Executive Search Firm Pricing Models and Why They No Longer Work

The proliferation of recruiting alternatives has created a dilemma for many executive search firms – no surprise there. However, what may surprise you is that it has also created a problem for companies with critical hiring needs. I’ll get to that in a moment, but first, let us consider just a few of the recruitment channels that are currently used in today's talent acqusition efforts:

  1. Internet Job Postings (there are now thousands of sites)
  2. Talent acquisition departments – companies have hired their own internal recruiters
  3. Social Networking tools (LinkedIn, Facebook, Twitter)
  4. Corporate websites – many companies now have their own career portals
  5. Websites such as Indeed, SimplyHired, and Juju – aggregators of job postings
  6. Employee Referral Programs
  7. Retained or contingency executive search firms

The typical executive search firm pricing model and working arrangement hasn’t changed much in over 20 years. The larger retained search firms, for a single search assignment, still want to charge between 25% and 33.3% of the candidate’s total compensation, along with an administration fee on top of that. The contingency recruiting firms are charging between 15% and 25% of the total compensation.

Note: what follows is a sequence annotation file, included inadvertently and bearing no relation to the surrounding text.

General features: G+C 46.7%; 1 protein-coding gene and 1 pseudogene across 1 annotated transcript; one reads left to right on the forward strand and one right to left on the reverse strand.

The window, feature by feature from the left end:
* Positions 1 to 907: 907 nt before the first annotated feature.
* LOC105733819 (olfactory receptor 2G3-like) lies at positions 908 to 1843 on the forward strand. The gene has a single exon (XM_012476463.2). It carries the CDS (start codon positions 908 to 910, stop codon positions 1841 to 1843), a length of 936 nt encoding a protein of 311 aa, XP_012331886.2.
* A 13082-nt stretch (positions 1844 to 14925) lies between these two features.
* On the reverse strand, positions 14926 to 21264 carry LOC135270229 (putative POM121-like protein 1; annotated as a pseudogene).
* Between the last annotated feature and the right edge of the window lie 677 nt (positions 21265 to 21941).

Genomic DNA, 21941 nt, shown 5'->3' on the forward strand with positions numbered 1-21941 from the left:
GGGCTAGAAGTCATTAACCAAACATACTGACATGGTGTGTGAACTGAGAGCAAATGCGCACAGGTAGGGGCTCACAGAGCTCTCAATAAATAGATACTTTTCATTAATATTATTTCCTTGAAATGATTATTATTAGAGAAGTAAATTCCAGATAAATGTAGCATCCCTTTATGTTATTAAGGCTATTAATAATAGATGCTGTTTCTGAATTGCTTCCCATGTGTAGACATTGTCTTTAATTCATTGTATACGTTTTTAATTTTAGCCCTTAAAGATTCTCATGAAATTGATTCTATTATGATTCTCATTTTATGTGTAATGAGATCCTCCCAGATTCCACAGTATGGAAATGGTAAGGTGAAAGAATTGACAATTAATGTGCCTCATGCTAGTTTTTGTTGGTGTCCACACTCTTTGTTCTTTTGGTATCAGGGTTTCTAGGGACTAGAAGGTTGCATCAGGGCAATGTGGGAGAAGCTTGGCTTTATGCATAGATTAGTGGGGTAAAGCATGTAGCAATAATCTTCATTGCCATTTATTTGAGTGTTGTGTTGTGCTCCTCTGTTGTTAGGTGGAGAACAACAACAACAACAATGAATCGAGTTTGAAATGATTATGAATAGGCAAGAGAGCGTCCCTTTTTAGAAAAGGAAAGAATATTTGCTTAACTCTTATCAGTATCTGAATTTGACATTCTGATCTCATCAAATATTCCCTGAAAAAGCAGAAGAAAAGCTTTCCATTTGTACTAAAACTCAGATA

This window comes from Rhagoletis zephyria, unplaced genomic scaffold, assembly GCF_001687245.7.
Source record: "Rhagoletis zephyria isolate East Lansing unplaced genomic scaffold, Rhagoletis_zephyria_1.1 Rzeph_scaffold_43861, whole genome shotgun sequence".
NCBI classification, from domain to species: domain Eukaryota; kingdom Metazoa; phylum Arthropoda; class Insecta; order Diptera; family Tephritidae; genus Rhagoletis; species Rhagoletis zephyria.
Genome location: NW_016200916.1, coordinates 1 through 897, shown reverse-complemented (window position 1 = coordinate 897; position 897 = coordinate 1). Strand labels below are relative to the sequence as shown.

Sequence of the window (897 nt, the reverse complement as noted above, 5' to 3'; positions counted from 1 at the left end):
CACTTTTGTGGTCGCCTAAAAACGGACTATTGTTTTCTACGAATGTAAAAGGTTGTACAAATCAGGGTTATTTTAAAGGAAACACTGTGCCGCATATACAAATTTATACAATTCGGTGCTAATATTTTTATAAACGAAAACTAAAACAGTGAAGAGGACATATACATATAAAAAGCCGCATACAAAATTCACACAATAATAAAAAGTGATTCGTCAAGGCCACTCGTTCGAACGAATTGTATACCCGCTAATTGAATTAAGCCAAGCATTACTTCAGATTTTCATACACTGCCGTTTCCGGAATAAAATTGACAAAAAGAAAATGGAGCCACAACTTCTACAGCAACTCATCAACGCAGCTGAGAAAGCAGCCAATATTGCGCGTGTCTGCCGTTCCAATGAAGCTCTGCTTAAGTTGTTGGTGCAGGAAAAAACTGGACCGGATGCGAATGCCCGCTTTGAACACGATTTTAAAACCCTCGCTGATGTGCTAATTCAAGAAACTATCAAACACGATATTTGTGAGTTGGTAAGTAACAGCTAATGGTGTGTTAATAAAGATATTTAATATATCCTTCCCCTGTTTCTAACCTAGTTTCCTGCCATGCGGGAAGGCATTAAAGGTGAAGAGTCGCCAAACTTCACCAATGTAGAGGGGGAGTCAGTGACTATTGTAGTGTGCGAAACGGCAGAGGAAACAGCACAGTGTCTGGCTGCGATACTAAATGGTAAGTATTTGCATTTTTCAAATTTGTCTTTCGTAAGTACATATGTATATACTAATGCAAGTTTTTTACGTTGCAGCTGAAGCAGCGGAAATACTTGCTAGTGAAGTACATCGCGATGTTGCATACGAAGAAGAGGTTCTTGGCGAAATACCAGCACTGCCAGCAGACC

Restrictive and Expensive

The problem with the retained firm pricing model is that the client company is responsible for the full fee, regardless of the results. In addition, most retained search contracts have clauses that require you to pay the fee, even if you find the candidate on your own. With most companies having invested heavily in their own recruitment resources to find candidates, handing it all over to an outside search firm without including your own internal resources may not be feasible. This is a major reason why companies consider the retained pricing model to be too expensive, overly restrictive, or both.

Not a Dependable Solution

The problem with the contingency firm pricing model is that the contingency recruiters only receive payment if they make the placement. As such, contingency firms are very discriminating on what positions they spend their time on – as they should be. They focus on the path of least resistance and in many cases your job requisition takes a back seat to the jobs that are “easier to fill.” This is logical and should be expected.